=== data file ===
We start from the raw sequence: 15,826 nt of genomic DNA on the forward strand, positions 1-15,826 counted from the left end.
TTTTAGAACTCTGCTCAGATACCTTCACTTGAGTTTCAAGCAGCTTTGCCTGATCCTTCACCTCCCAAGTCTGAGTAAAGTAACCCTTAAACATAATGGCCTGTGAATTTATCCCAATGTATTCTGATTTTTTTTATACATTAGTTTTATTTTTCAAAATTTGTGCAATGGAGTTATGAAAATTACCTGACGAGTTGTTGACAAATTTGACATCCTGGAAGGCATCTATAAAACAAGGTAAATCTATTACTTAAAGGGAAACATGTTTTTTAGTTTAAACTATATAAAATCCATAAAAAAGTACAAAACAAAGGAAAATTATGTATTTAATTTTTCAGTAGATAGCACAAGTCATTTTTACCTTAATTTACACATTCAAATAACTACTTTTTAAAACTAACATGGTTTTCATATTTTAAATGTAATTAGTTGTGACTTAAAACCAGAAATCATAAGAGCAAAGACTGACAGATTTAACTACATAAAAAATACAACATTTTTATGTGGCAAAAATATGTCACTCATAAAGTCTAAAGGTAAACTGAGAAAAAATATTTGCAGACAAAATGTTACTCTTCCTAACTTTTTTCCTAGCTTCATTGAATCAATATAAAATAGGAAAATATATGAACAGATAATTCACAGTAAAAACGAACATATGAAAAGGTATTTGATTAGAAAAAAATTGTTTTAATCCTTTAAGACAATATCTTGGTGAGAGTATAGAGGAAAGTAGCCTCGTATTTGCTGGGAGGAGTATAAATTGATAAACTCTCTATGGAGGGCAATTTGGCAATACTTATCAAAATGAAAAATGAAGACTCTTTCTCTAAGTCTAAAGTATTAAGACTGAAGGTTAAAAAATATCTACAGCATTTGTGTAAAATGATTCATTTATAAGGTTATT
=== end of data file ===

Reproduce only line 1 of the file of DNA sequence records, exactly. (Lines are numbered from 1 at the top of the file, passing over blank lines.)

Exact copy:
We start from the raw sequence: 15,826 nt of genomic DNA on the forward strand, positions 1-15,826 counted from the left end.